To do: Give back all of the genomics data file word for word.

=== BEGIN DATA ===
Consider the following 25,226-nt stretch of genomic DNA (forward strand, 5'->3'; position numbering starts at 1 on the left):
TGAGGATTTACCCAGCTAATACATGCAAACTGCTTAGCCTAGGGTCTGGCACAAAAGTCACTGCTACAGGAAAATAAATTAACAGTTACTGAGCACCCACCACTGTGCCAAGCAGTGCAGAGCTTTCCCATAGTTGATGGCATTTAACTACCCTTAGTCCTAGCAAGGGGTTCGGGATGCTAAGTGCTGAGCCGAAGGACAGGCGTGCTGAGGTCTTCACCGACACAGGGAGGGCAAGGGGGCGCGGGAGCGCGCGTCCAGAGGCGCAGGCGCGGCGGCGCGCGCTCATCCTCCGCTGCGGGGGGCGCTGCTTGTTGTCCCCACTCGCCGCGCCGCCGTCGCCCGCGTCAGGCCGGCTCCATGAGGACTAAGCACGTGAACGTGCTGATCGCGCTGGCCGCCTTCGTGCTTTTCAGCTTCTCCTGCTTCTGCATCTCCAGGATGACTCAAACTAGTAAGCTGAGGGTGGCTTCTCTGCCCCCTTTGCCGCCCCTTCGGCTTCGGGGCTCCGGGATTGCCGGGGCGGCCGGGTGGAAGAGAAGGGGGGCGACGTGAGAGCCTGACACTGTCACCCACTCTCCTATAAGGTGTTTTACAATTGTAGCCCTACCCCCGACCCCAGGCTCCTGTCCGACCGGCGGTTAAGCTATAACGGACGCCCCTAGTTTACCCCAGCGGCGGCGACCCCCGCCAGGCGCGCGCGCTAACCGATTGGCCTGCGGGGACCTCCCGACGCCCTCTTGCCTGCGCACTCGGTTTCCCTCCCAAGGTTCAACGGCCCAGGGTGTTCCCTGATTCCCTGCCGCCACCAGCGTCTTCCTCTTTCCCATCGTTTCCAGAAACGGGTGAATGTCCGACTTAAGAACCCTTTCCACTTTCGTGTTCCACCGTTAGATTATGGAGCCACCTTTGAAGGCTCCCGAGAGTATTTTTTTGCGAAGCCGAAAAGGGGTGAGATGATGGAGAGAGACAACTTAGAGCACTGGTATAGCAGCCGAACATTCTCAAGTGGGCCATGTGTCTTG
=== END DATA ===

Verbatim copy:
Consider the following 25,226-nt stretch of genomic DNA (forward strand, 5'->3'; position numbering starts at 1 on the left):
TGAGGATTTACCCAGCTAATACATGCAAACTGCTTAGCCTAGGGTCTGGCACAAAAGTCACTGCTACAGGAAAATAAATTAACAGTTACTGAGCACCCACCACTGTGCCAAGCAGTGCAGAGCTTTCCCATAGTTGATGGCATTTAACTACCCTTAGTCCTAGCAAGGGGTTCGGGATGCTAAGTGCTGAGCCGAAGGACAGGCGTGCTGAGGTCTTCACCGACACAGGGAGGGCAAGGGGGCGCGGGAGCGCGCGTCCAGAGGCGCAGGCGCGGCGGCGCGCGCTCATCCTCCGCTGCGGGGGGCGCTGCTTGTTGTCCCCACTCGCCGCGCCGCCGTCGCCCGCGTCAGGCCGGCTCCATGAGGACTAAGCACGTGAACGTGCTGATCGCGCTGGCCGCCTTCGTGCTTTTCAGCTTCTCCTGCTTCTGCATCTCCAGGATGACTCAAACTAGTAAGCTGAGGGTGGCTTCTCTGCCCCCTTTGCCGCCCCTTCGGCTTCGGGGCTCCGGGATTGCCGGGGCGGCCGGGTGGAAGAGAAGGGGGGCGACGTGAGAGCCTGACACTGTCACCCACTCTCCTATAAGGTGTTTTACAATTGTAGCCCTACCCCCGACCCCAGGCTCCTGTCCGACCGGCGGTTAAGCTATAACGGACGCCCCTAGTTTACCCCAGCGGCGGCGACCCCCGCCAGGCGCGCGCGCTAACCGATTGGCCTGCGGGGACCTCCCGACGCCCTCTTGCCTGCGCACTCGGTTTCCCTCCCAAGGTTCAACGGCCCAGGGTGTTCCCTGATTCCCTGCCGCCACCAGCGTCTTCCTCTTTCCCATCGTTTCCAGAAACGGGTGAATGTCCGACTTAAGAACCCTTTCCACTTTCGTGTTCCACCGTTAGATTATGGAGCCACCTTTGAAGGCTCCCGAGAGTATTTTTTTGCGAAGCCGAAAAGGGGTGAGATGATGGAGAGAGACAACTTAGAGCACTGGTATAGCAGCCGAACATTCTCAAGTGGGCCATGTGTCTTG